This week, KAZoART is all about colour! Artists – painters in particular – are very susceptible to colours, mixing them, arranging them, and using them to create harmony on the canvas. So much though that they sometimes even lend their name to a colour… or invent them, as in the case of Yves Klein Blue. Allow yourself to be swept up in a whirlwind of multicoloured paintings and discover six colours associated with six legendary painters…

1# Klein Blue

klein blue
IKB 79 1959 Yves Klein 1928-1962 Purchased 1972 http://www.tate.org.uk/art/work/T01513

International Klein Blue (5IKB) is an ultramarine blue paint created at the request of French artist Yves Klein (1928 – 1962) and registered at the Institut National de la Propriété Industrielle in 1960. The submission is a formula for a blue paint created with a very special binding agent that gives the blue additional depth.

Klein chose to use blue because, “Blue has no dimensions. It is beyond dimensions, while the other colours have some. All colours arouse specific associative ideas, […] while blue suggests at most the sea and sky, and they, after all, are in actual, visible nature what is most abstract.”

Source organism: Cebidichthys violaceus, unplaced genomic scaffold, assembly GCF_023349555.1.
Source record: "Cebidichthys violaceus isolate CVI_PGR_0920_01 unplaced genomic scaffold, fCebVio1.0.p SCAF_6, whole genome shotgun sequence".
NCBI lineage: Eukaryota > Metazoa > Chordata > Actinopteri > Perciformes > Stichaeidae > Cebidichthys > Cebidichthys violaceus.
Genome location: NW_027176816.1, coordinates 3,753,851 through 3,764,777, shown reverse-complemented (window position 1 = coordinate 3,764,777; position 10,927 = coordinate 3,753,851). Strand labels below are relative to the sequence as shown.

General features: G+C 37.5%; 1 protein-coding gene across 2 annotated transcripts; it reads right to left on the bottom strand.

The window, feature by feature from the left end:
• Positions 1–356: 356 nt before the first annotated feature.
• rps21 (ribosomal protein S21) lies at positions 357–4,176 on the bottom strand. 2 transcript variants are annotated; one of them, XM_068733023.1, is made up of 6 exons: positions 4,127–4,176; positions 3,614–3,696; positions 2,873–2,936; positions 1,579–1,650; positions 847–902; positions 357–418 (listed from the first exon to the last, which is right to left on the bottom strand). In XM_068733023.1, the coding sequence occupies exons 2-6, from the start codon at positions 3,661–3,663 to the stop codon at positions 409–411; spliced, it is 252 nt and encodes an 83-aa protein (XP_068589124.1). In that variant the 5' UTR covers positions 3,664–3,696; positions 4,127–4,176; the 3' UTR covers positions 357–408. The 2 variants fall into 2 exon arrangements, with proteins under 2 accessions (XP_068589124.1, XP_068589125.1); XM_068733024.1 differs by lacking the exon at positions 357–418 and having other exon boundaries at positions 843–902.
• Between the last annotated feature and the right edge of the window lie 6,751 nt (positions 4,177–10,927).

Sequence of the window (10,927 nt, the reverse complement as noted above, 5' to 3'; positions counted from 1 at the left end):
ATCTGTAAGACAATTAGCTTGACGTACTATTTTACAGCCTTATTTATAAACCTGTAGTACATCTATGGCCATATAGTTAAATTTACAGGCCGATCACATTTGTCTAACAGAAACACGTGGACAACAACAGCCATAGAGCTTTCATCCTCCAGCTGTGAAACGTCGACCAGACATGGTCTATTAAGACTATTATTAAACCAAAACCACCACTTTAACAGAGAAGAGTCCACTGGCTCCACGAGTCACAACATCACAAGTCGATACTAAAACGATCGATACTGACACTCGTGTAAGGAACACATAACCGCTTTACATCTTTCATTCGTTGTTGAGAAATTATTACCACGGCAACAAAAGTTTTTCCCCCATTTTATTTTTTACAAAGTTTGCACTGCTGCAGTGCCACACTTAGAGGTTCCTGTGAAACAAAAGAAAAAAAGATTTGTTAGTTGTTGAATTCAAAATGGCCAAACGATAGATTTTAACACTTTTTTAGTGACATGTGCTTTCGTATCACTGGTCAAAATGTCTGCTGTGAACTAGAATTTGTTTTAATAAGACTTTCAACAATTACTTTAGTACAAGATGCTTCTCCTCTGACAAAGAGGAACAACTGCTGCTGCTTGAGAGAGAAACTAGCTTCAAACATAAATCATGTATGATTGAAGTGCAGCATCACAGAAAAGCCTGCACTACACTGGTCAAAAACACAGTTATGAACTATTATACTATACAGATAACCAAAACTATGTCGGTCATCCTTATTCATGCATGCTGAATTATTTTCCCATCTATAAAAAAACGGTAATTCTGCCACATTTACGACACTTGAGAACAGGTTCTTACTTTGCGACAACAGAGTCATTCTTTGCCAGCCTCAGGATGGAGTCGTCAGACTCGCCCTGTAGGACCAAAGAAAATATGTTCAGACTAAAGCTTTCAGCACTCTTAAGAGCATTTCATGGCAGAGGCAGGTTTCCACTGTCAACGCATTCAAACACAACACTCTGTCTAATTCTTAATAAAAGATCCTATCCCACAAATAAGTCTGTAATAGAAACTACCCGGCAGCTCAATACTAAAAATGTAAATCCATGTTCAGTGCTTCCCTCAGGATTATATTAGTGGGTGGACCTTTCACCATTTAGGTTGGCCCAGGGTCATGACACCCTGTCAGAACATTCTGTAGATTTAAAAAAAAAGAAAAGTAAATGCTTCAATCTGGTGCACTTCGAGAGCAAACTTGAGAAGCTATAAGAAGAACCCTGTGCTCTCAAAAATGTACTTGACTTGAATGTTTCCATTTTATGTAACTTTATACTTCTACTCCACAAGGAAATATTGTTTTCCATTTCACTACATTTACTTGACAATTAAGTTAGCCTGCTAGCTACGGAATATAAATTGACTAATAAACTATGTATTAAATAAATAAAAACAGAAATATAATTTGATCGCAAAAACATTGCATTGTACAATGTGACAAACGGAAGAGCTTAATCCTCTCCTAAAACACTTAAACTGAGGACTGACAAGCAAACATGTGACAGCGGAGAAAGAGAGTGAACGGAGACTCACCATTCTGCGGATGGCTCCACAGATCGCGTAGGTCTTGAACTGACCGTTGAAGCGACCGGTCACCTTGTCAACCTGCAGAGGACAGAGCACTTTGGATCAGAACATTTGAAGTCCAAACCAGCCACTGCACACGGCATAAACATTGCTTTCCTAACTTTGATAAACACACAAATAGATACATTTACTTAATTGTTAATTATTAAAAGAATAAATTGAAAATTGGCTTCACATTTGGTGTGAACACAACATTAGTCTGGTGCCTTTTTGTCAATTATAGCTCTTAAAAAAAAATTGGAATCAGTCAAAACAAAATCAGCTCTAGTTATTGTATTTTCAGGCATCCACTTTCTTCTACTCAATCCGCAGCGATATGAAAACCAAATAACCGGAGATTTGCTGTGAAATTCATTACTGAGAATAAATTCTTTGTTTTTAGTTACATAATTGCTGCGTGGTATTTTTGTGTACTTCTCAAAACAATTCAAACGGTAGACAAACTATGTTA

#2 Paolo Verenese Green

Paolo Verenese Green
Paolo Véronèse, Lucretius  (1580 – 1583)

This beautiful shade of green was invented in the 18th century in honour of Italian painter Paolo Véronèse 200 years after his death. Véronèse was a famous colourist renowned for his trompe-l’oeils. Originally, the pigment was made from copper arsenate, a powerful poison… but thankfully the formula was later changed! Véronèse frequently used the deep almond, almost yellow green in his paintings.

#3 Majorelle Blue

Majorelle Blue
Majorelle Garden, Marrakech, Morocco (2007) / CC BY-SA (https://creativecommons.org/licenses/by-sa/2.5)

Majorelle Blue is quite similar to Yves Klein’s ultramarine blue but with slighter more purple. It is named after Orientalist painter Jacques Majorelle (1886 – 1962), who lived in Morocco and painted the walls of his studio and villa in this very bright blue. In 1980, the property was bought by Yves Saint-Laurent, who brought the stunning shade to the general public’s attention.

#4 Van Dyke Brown

Van Dyke Brown
Self-portrait, 1613 – 1614

Van Dyke Brown is made from iron oxide and asphaltum-like black and has a purplish-blue-red appearance. It is named after Antoine Van Dyke, a famous 17th century Dutch painter, who frequently used it to depict hair in his paintings.

#5 Nattier Blue

Nattier Blue
The Comtesse de Tillières, 1750, Wallace Collection

Jean-Marc Nattier (1685 – 1766) was the official portrait artist for the court of King Louis XV. He often dressed women in wraps and dresses in this characteristic blue (a sort of navy blue with grey hues) to which he lent his name.

#6 Pierre Soulages’ ultra-black

Pierre Soulages’ ultra-black
Pierre Soulages, Paint, 181 x 244 cm, 25 February 2009, triptych © Adagp 2011. Image © Lyon MBA – Photo Stéphane Degroisse

Ultra-black (or “outre-noir”) may be black, but it is a bright black! The term was coined by painter Pierre Soulages, who used it to describe his works, which he painted in vast monochromes to highlight the light found in the colour black through substance and reflections.